Selected Film Criticism
HOME, SWEET HOME (Reliance-Majestic/Mutual, 1914)
Reeves Harrison in The Moving Picture World, Vol. 20, No. 9 (May 30, 1914), pages 1234-1235
A photodrama of beautiful motive, of exquisite treatment, and of exposition imbued with the personality of brilliant Griffith, Home, Sweet Home, ranks among the highest screen productions’’ masterpiece” has been so indiscriminately used that it has lost all dignity, if not significance. One does not have to state that there is a ”beautiful motive” and leave it to the imagination. The immortal works of man make him akin to God, partaking of and participating in the divine purpose so far as the world is concerned. The splendid motive is sounded in the biographical sketch of Payne, as idealized by Griffith, and leading up to the composition of the imperishable song:
”It is something too strange to understand,
How all the chords on the instrument,
Whether sorrowful, blithe, or grand,
Under the touch of your master hand
Were into one melody blent. “
“And now, though I live for a thousand years,
On no new chord can a new hand fall.
The chords of sorrow, of pain, of tears,
The chords of raptures and hopes and fears,
I say you have struck them all;
And all the meaning put into each strain
By the Great Composer, you have made plain. “
The poem of Miss Wilcox seems so appropriate that it might have been written of Payne and his imperishable song, and it is, like the photoplay, an appreciation of genius by genius, though offered in general rather than individual tribute. Mr. Griffith portrays Payne in the natural and sympathetic character of man, as we know him, mortal in his weaknesses, divine only in an occasional expression of all that is fine in his personality. The composer’s story is that of a man who wandered away from his home and from the sweet-true-hearted girl to whom he was engaged, to end his days in foreign lands, after yielding quite as much to vagrant impulses as to noble inspirations.
He broke his mother’s heart–she deemed him an unworthy son–and the girl who waited for him on earth died, constant in her love to the erring man of her choice. He was only a man, and the nearer our hearts for all that. In extenuation, he created what has come down to us through uncounted sources, that will go on in the countless centuries to come, softening other hearts as it has sweetened ours.
From the moment that the biography starts with the raising of a window upon the domestic life of Payne and his mother, to the pathetic end of this part of the play, the vast audience at “The Strand” sat spellbound. The dramaturgic skill of the director, enabling him to utilize the histrionic skill of the actors, brought out an enthralling performance, the honors going to Harry Walthall as Payne, and Lillian Gish as his sweetheart, with some dainty touches by Dorothy Gish.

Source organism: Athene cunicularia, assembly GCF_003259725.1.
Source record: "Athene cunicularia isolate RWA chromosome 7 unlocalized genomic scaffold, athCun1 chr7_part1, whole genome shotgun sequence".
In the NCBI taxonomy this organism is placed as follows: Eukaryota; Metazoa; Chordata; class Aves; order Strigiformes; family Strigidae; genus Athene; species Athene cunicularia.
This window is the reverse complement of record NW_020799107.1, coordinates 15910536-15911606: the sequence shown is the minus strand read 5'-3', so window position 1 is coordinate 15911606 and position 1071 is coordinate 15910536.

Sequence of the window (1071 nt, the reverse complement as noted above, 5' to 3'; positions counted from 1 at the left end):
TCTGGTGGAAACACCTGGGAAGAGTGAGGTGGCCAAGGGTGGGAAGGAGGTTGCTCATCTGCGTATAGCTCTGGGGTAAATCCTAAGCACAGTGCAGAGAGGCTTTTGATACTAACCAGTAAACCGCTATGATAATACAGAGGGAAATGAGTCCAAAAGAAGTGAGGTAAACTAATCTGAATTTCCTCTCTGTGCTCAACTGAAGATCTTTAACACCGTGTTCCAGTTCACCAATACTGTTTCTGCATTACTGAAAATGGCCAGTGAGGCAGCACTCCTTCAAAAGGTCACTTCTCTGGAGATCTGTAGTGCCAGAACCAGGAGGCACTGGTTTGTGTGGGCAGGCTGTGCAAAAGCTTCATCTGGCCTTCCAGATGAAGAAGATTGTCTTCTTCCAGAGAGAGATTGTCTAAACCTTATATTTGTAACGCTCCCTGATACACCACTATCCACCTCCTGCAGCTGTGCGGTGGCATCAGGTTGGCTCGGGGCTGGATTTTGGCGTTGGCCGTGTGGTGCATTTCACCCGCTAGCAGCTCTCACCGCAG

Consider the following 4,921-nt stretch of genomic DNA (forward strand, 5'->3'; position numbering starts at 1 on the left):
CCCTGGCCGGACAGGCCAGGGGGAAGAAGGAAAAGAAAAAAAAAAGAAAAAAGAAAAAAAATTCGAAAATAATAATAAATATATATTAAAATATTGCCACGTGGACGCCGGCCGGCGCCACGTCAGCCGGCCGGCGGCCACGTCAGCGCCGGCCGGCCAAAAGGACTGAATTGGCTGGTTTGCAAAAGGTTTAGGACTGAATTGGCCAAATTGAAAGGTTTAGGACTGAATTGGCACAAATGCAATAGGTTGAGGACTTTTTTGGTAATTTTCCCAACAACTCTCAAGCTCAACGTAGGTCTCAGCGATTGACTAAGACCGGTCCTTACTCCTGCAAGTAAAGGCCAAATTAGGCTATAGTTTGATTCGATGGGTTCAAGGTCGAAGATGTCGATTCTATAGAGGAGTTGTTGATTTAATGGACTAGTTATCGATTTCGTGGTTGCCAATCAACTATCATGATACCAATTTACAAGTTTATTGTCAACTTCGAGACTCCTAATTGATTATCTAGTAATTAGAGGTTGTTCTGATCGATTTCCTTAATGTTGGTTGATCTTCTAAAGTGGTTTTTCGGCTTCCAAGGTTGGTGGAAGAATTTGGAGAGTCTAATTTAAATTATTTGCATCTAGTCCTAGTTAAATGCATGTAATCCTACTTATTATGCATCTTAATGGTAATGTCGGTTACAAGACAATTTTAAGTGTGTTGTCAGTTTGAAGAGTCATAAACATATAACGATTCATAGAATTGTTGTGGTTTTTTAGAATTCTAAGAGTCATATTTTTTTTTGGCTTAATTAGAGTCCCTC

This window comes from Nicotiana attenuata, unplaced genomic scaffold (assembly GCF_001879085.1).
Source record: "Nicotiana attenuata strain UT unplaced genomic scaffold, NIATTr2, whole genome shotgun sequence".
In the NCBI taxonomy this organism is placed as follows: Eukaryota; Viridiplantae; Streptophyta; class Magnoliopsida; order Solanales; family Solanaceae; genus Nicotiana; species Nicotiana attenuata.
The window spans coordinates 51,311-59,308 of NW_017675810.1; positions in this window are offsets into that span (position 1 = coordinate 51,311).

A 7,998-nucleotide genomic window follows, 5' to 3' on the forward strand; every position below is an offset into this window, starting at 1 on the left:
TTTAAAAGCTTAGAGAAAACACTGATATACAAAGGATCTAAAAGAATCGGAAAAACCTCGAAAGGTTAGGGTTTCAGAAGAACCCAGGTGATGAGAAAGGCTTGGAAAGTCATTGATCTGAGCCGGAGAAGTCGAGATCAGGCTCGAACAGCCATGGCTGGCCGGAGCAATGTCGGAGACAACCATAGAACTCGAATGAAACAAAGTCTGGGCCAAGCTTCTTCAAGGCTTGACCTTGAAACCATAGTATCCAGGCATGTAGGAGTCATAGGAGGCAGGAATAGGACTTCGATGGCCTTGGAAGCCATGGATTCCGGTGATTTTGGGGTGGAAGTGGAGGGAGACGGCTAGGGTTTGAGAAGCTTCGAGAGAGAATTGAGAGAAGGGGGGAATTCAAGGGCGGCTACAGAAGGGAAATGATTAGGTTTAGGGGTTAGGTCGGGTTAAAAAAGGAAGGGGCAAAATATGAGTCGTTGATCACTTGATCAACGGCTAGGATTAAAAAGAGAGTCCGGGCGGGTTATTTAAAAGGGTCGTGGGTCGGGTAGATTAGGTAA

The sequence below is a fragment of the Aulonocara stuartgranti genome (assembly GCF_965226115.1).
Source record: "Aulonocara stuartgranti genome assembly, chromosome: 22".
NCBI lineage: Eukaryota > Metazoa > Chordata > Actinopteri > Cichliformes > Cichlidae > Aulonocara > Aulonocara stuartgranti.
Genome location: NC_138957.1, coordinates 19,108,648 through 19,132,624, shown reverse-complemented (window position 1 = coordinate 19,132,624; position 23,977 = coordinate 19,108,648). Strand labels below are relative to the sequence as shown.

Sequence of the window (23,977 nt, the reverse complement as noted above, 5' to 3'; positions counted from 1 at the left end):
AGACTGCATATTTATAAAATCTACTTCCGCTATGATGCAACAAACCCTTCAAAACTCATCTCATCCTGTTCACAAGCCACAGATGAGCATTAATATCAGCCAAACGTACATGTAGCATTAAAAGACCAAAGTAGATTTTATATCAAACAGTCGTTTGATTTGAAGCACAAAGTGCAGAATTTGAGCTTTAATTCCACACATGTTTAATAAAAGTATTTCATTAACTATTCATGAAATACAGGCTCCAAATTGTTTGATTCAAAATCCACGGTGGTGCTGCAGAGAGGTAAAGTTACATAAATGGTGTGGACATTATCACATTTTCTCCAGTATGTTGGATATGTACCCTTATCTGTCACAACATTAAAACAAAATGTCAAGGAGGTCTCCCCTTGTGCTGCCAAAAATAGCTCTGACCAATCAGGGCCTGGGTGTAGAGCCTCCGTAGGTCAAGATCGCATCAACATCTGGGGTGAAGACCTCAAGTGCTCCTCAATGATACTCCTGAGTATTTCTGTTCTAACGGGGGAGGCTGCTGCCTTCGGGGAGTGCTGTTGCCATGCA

The first episode offered a delightful comedy relief and gave opportunity to one of the best comediennes ever seen in photodrama, Mae Marsh as “Apple Pie Mary.” She fascinated the audience as completely as if she had been before them in person, the thousands present laughing at her delicately-conveyed mental processes. She has the art of picturing thought to a degree that argues her own intensity and intelligent grasp of all she is required to convey, going even beyond that into spontaneous delineations of her own.
The story of “Apple Pie Mary” is in illustration of the power exerted by the song, Home, Sweet Home. So also is the episode in which James Kirkwood and Donald Crisp do some forceful acting, as two brothers of lifetime hatred, driving their mother insane by a double tragedy, from which condition she is restored to the remaining child by the song. So also is the third episode, in which three stars of the first magnitude, Blanche Sweet, Owen Moore and Courtney Foote, present a version of the indispensable triangle, one with a happy termination through the all-pervading influence of one man’s contribution to human enlightenment.
The allegory is a spiritual phrase of great beauty, and a fitting termination to what will undoubtedly be an enduring work. The spirit of the whole play, as well as its theme and treatment, is so imaginative and artistic, while appealing to the purest sensibilities, that “poetic drama” seems to designate the production. This is meant in high praise. Drama of noble purpose that is poetic in spirit and artistic in presentation, tends to make life lovely and wonderful, to give it that stimulus which leads to progress. Home, Sweet Home is an enchantment of the screen.
“And nothing that ever was born or evolved,
Nothing created by light or force,
But deep in its system there lies dissolved
A shining drop from the Great Love Source;
A shining drop that shall live for aye–
Though kingdoms may perish and stars decay. “
–Louis Reeves Harrison in The Moving Picture World, Vol. 20, No. 9 (May 30, 1914), pages 1234-1235.